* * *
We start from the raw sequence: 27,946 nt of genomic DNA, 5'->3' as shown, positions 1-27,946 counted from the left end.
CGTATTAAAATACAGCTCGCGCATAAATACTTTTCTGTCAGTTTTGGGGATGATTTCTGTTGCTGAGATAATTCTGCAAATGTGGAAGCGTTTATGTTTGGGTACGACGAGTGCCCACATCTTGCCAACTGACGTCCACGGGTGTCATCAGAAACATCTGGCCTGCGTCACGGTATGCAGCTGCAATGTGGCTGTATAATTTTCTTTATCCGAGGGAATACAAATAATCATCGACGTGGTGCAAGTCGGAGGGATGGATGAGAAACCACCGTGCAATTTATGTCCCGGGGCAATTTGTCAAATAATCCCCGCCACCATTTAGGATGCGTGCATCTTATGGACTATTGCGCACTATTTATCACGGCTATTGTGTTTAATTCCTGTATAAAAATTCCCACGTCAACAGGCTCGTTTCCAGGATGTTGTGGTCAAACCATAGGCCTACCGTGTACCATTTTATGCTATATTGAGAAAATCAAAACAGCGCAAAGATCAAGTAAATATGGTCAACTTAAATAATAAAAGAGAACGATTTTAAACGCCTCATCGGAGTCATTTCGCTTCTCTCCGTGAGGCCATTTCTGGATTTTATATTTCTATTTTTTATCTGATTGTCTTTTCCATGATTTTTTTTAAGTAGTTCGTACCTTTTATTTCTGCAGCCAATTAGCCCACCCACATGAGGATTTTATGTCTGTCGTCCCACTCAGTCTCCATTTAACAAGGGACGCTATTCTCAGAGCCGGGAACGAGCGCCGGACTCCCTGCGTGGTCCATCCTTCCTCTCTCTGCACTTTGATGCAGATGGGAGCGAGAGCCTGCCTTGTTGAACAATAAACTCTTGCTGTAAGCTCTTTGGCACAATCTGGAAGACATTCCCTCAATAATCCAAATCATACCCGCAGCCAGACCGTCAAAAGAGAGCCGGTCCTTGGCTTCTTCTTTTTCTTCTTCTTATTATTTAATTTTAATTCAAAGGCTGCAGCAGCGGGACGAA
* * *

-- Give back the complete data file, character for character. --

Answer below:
We start from the raw sequence: 27,946 nt of genomic DNA, 5'->3' as shown, positions 1-27,946 counted from the left end.
CGTATTAAAATACAGCTCGCGCATAAATACTTTTCTGTCAGTTTTGGGGATGATTTCTGTTGCTGAGATAATTCTGCAAATGTGGAAGCGTTTATGTTTGGGTACGACGAGTGCCCACATCTTGCCAACTGACGTCCACGGGTGTCATCAGAAACATCTGGCCTGCGTCACGGTATGCAGCTGCAATGTGGCTGTATAATTTTCTTTATCCGAGGGAATACAAATAATCATCGACGTGGTGCAAGTCGGAGGGATGGATGAGAAACCACCGTGCAATTTATGTCCCGGGGCAATTTGTCAAATAATCCCCGCCACCATTTAGGATGCGTGCATCTTATGGACTATTGCGCACTATTTATCACGGCTATTGTGTTTAATTCCTGTATAAAAATTCCCACGTCAACAGGCTCGTTTCCAGGATGTTGTGGTCAAACCATAGGCCTACCGTGTACCATTTTATGCTATATTGAGAAAATCAAAACAGCGCAAAGATCAAGTAAATATGGTCAACTTAAATAATAAAAGAGAACGATTTTAAACGCCTCATCGGAGTCATTTCGCTTCTCTCCGTGAGGCCATTTCTGGATTTTATATTTCTATTTTTTATCTGATTGTCTTTTCCATGATTTTTTTTAAGTAGTTCGTACCTTTTATTTCTGCAGCCAATTAGCCCACCCACATGAGGATTTTATGTCTGTCGTCCCACTCAGTCTCCATTTAACAAGGGACGCTATTCTCAGAGCCGGGAACGAGCGCCGGACTCCCTGCGTGGTCCATCCTTCCTCTCTCTGCACTTTGATGCAGATGGGAGCGAGAGCCTGCCTTGTTGAACAATAAACTCTTGCTGTAAGCTCTTTGGCACAATCTGGAAGACATTCCCTCAATAATCCAAATCATACCCGCAGCCAGACCGTCAAAAGAGAGCCGGTCCTTGGCTTCTTCTTTTTCTTCTTCTTATTATTTAATTTTAATTCAAAGGCTGCAGCAGCGGGACGAA